It’s been heralded as one of the best pubs in the country by drinkers, it’s been in the same family for more than 250 years and now The Bell Inn, is about to start brewing its own beer.
The West Berkshire village pub has a lengthy list of awards to its name and proudly supports and serves the community, but a chance conversation between grandma and grandson means that the pub will also start to produce beer on site. James Macauley, son of landlord Hugh, has been granted permission by West Berkshire Council to turn a storage shed in the Aldworth pub’s garden in to a microbrewery and a queue of willing taste testers is already forming.
Speaking to BerkshireLive, Hugh gave some background on the project that is a passion of his sons: “The micro-brewery project is being led by my eldest son. He’s trained over at West Berks Brewery and since moved on. He’s always had a passion for brewing beer and he was talking one day about wishing he had a space to do it.
“My mum [Heather Macauley], who’s part of the team here said ‘what about that shed, if we clear it and sort it out you could use that’. The shed was just a storage space, it’s nothing special but it’s a good enough space. This is James’ passion, and he’s said we’ll soon be pouring a Bell Beer!”
The long-serving landlord was keen to stress that there weren’t going to be any visible changes to the pub which won CAMRA Pub of the Year in 2020 and is a regular in the Good Beer Guide: “There’s still some steps to go, a few hoops to jump through but there haven’t been any objections and James is taking it all in his stride. We aren’t altering anything on-site, it’s all very plain and simple, a bit like me!”
‘I look forward to it strengthening the community hub’
West Berkshire Council approved the plans for the building which has been used as a storage unit, and has been attached to the pub since 1903, agreeing that the in-house production of beer would both reduce carbon footprint by removing transport needs to supply the pub with beer, and also be of benefit to the rural economy.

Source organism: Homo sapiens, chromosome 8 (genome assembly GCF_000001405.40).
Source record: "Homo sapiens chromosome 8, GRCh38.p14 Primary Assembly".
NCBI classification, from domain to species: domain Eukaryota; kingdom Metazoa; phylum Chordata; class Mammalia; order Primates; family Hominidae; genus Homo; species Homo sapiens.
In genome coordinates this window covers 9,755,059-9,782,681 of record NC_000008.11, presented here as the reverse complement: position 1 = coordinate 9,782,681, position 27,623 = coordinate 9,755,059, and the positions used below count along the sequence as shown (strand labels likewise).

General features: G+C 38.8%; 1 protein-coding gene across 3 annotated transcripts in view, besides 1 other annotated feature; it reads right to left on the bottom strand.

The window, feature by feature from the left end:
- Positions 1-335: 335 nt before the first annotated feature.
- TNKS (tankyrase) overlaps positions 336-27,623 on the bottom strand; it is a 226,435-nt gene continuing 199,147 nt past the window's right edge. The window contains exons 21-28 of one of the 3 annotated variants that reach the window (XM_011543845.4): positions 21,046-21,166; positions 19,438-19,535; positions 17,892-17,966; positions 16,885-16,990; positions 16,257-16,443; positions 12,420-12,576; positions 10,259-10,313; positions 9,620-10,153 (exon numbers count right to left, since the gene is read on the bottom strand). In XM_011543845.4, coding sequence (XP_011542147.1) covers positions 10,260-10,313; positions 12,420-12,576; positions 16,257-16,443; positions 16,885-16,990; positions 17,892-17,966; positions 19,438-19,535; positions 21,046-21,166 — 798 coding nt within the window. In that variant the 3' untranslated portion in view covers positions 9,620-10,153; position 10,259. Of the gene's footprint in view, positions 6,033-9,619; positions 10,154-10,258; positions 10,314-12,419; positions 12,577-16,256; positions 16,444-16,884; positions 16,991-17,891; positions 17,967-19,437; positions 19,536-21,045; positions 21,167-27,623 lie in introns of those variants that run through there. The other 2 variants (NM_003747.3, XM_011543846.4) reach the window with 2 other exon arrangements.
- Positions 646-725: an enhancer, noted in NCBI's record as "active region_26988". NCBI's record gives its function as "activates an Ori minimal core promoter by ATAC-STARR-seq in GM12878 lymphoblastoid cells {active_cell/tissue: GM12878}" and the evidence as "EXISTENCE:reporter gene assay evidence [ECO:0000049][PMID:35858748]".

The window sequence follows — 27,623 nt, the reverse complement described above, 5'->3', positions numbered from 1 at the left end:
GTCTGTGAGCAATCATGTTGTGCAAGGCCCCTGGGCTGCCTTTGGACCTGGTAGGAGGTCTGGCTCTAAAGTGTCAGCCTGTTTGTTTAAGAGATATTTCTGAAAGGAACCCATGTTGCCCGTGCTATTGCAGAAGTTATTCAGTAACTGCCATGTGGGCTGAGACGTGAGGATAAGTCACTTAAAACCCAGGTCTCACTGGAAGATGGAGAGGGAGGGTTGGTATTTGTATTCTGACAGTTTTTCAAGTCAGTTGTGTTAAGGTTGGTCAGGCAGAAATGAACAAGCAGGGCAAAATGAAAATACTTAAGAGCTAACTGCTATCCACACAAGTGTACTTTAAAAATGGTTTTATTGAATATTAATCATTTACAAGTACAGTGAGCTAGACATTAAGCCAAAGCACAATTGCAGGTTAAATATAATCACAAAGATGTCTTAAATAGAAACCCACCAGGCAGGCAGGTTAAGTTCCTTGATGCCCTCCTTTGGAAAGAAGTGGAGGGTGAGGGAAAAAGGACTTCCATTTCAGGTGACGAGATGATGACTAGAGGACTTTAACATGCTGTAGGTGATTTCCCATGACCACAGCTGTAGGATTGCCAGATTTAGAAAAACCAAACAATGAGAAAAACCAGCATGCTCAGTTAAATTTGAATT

Henry Burgoyne-Probyn wrote in to support the application, saying: “This wonderful and award-winning pub adds so much to the local community and the rural fabric of West Berkshire. To make use of an existing building to have a microbrewery to produce locally made produce aside from any benefits of the taste of small batch beer must have several benefits in terms of reducing the carbon footprint of the supply chain of this pub. I fully support this application and I look forward to it strengthening the local community hub.”
‘I’m head of the queue to test the beer’
Landlord Hugh revealed the news has caused a bit of interest locally with a number of willing volunteers coming forward to try James’ product should the development get the go-ahead: “A few volunteers have come forward to test the beer before we pull it through the pumps but I’m absolutely head of the queue.”
He revealed as well that despite global events, little had changed at the pub which sits off the junction of the Reading Road and B4009 in West Berkshire: “The pub itself is still ticking over, the little old Bell. We’ve had to reduce our food menu a little bit due to Covid.”
He jokingly added: “We’re resolutely refusing to move with the times!”
Supporting the community is what we do
Described by CAMRA in 2020 as a ‘perennial gem of a pub‘, and by Pub of the Year organiser Ben Wilkinson as clearly a place valued locally as a community centre and a place to drink, Hugh added that being able to help and support local producers was a clear focus.
He said: “The beer James is going to brew, for the moment, it’ll be in the Bell, but we’ve not really talked about what might happen if it’s a success. We’re doing our best to support local producers, we’ve got beers on brewed really locally in Delphic from Thatcham, Indigenous in Newbury and Amwell Springs up in Cholsey. We want to help local producers as much as possible.”
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